Energy Minister David Mahlobo reported on Thursday that Cabinet approved an updated Integrated Resource Plan (IRP) for electricity during a marathon 12-hour meeting on Wednesday and that the new plan would be published without any further public consultation.
Briefing the media at an ‘Energy Indaba’ convened by the Department of Energy (DoE), Mahlobo said the updated plan had retained the relative contributions of each of the generation technologies included in the IRP 2010. However, the mix had been adjusted for a lower demand forecast.
Therefore, while the proportional contributions of each technology remained in line with the 2010 plan, the capacity allocated to coal, solar, wind, hydro and nuclear had been reduced. “The percentages have not changed . . . the only thing we are changing is the volume,” Mahlobo explained.
“We will no longer have 9.6 GW of new nuclear, it has come down,” Mahlobo said, adding that the full details would be available when the document was published.
He insisted, too, that the updated IRP had been fully consulted during hearings held in the first quarter of 2017 and through the opportunity created by the DoE to make written submissions on the draft IRP Base Case, which was published in November 2016.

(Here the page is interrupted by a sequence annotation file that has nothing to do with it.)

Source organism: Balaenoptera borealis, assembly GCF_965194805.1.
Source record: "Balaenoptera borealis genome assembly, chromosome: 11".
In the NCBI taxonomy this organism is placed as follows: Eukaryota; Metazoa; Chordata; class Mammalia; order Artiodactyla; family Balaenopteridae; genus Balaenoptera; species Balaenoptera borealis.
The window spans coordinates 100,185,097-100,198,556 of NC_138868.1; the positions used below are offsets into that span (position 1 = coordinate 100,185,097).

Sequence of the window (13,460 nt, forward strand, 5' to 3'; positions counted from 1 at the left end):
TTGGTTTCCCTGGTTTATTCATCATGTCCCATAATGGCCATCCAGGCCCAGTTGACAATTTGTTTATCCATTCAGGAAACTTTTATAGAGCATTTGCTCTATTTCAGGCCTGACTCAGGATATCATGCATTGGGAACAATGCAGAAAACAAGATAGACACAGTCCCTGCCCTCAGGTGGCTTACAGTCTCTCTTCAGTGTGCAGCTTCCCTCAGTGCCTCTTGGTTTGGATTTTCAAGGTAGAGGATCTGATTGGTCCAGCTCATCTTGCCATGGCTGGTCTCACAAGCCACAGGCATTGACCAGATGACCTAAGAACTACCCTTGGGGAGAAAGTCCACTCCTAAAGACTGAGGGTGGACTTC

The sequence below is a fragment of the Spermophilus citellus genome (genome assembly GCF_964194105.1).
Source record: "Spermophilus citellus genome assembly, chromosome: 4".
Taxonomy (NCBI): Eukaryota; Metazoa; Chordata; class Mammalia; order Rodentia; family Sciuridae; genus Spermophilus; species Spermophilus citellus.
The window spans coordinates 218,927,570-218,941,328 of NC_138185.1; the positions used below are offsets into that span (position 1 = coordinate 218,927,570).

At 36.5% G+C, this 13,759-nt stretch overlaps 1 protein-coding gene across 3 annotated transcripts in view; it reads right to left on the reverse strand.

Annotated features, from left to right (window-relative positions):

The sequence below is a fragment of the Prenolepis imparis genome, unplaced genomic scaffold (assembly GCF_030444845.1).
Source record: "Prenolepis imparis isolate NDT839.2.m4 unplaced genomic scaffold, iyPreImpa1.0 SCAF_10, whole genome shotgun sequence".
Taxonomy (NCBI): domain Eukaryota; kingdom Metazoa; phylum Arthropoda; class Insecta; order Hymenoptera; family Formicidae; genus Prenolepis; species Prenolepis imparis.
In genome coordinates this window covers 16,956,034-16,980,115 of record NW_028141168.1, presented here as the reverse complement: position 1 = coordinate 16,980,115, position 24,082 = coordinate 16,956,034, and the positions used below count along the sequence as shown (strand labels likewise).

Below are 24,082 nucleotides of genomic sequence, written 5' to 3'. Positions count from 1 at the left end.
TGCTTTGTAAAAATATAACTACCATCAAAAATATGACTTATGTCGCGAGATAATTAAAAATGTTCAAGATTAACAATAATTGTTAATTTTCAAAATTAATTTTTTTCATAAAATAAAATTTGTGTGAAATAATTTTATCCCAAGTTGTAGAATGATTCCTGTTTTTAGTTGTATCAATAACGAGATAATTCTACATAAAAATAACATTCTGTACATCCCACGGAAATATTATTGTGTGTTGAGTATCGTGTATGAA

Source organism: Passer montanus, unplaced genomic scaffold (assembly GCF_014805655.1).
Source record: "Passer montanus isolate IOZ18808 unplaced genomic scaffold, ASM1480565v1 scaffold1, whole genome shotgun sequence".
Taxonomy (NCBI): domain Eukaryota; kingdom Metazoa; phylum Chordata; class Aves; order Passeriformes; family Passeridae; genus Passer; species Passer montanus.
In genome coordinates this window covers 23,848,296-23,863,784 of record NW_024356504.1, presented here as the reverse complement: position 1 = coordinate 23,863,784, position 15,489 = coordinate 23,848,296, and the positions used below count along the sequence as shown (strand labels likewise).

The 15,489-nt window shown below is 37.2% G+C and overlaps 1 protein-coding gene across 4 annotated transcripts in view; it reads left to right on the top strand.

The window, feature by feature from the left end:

The new IRP would guide investment decisions, but was not government policy and did not stipulate the financial model. Government policy, the Minister insisted, was for an energy mix, while the financial model would be determined through competitive bidding.
The publication of the updated IRP also did not imply that government was ready to pull the trigger on any new procurement programmes. These, Mahlobo said, would be guided by a “mantra of pace, scale, affordability and environmental responsiveness”.
Nevertheless, the publishing of an IRP in the absence of further consultation is likely to be heavily criticised, particularly in light of the suspicions of some civil society groups that Mahlobo was intent on rushing ahead with a nuclear procurement programme. These suspicions were behind heavy criticism of the Energy Indaba, which was seen as a possible way of fast-tracking further consultation on the plan.
Ahead of the indaba, Mahlobo met with several nongovernmental organisations, where he indicated that there was no intention to address the IRP at the gathering.
The Minister also announced that he had signed off on the procurement of 27 outstanding renewable energy projects and had received the concurrence of Public Enterprises Minister Lynne Brown for Eskom's conclusion of power purchase agreements (PPAs).
The projects, which have been stalled since 2015, would facilitate R55-billion-worth of direct investment. It also appears that the price cap of 77c/KWh outlined by Mahlobo’s predecessor, Mmamoloko Kubayi in September, had not been enforced.
“I will not get into the contract matter, the rands and cents, but I can tell you that they have managed to find each other,” Mahlobo said.
He indicated that the PPAs should be signed during the course of next week.